Breaking Down Joe Flacco's New Status as Face of the Franchise

Sports: Breaking Down Joe Flacco as Face of the Franchise
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Joe Flacco has been a leader and a key cog for the Baltimore Ravens throughout his career. Now, he is the face of the franchise. In a steady locker room like the one in Baltimore, though, that designation means practically nothing.

With Ray Lewis and Ed Reed out of the picture, the Ravens will be missing some of their biggest names in 2013. Some in the media mistakenly thought this would eliminate the veteran leadership in Baltimore, but they have failed to account for guys like Terrell Suggs, Ray Rice and, of course, Flacco.

Listen to what some of his teammates have had to say about their quarterback. Ray Rice protested when Flacco was named just the 19th-best player in the NFL. Terrell Suggs has defended Flacco numerous times on ESPN's First Take. There is no question: Flacco is respected as the franchise quarterback in Baltimore.

Even so, Flacco is not above the team, despite his status as franchise quarterback and now as "face of the franchise." In face, that phrase will hold practically no weight in Baltimore. Flacco will be counted on as a leader, just as he always has been. He will be counted on to produce offense, just as he always has been, and that's just the way Flacco would have it.

In reality, the shift in consciousness has occurred in the media, not in Baltimore.

The media will have heightened expectations for Flacco after his brilliant playoff run. Maybe Flacco won't be able to maintain his torrid playoff pace, but he will be expected to match the top guys in stats like passing efficiency, touchdowns and, of course, wins. As the face of the franchise, the media will expect Flacco to be the most prominent offensive weapon in Baltimore.

In those regards, Flacco could be in store for a disappointing season. With Ray Rice and Bernard Pierce as red-zone weapons, Flacco's touchdown totals will never approach those of guys like Aaron Rodgers, Tom Brady or even the pass-happy Matthew Stafford. Maybe expect more than the 22 touchdowns Flacco threw last season, but don't expect world-beating numbers. That's just not Flacco's game. Lewis' retirement doesn't change that.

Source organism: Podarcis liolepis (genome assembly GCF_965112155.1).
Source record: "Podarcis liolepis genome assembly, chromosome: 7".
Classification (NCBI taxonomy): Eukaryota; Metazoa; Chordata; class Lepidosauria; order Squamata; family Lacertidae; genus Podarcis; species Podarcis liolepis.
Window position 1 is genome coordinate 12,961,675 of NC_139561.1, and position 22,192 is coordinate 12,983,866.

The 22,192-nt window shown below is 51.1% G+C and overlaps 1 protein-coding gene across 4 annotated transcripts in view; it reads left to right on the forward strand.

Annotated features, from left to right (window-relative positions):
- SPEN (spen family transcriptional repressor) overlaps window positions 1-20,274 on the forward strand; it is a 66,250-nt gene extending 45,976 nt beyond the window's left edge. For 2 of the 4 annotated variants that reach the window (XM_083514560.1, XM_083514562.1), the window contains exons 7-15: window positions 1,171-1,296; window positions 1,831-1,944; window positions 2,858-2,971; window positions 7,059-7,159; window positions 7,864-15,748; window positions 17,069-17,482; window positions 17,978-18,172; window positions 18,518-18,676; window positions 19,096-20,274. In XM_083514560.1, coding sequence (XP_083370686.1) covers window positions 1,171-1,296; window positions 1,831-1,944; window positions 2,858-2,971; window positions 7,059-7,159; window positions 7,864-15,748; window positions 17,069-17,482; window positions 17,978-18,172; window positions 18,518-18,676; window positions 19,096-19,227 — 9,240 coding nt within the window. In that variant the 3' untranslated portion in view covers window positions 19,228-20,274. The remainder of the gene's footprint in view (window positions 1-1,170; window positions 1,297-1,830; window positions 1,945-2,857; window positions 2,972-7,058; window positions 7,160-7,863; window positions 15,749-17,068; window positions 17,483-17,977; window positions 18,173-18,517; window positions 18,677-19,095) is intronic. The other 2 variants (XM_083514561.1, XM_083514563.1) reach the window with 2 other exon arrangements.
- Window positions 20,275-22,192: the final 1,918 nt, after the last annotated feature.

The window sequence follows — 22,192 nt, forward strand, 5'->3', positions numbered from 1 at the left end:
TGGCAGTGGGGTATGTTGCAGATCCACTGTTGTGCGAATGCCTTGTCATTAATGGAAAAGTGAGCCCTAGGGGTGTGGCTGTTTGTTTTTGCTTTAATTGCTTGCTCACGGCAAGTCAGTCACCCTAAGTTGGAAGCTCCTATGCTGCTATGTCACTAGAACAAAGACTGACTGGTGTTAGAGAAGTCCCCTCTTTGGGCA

In fact, Flacco could throw fewer passes than ever this season with the dual-headed monster of Ray Rice and Bernard Pierce carrying the offense. Last season saw Flacco throw 531 passes, while the duo of Rice and Pierce carried the ball 365 times. Those numbers should be closer together this season, which will disappoint those looking for Flacco to experience a breakout season as the face of the franchise.

Really, the Ravens' offense won't change much and neither will Flacco. He will continue to be mercurial, occasionally baffling, occasionally brilliant while the Ravens emphasize their rushing attack. Flacco's new fame and reputation won't change that.

As meaningless as the term might be to the Ravens' franchise, we could still see some changes in Flacco's game.

First of all, Flacco's efficiency should rise this season. He has a great relationship with new offensive coordinator Jim Caldwell that resulted in some obscene passing stats in the playoffs, including his record 11:0 touchdown-to-interception ratio. Flacco feels more comfortable reading defenses and changing calls at the line under Caldwell, and that should result in an uptick in yards per attempt, completion percentage and overall passer rating.

Similarly, with the weight of winning a championship lifted off his shoulders, Flacco should be more confident and relaxed than ever. He is very much a rhythm quarterback, occasionally stringing together long stretches of completions, occasionally completely losing his touch. Those low moments should happen less with a more confident Flacco, and that should result in a more consistent, efficient performance this season.

To us in the fanbase and the media, Flacco is the face of the franchise. It's a useful designation that explains Flacco's leadership role on and off the field. He can embrace that role, knowing full well that his status in Baltimore hasn't changed. He is still a leader, an offensive spark and a respected teammate. That's enough for Flacco, and last season proved that that's enough for the Ravens to be champions. - Shawn Brubaker | Yahoo!

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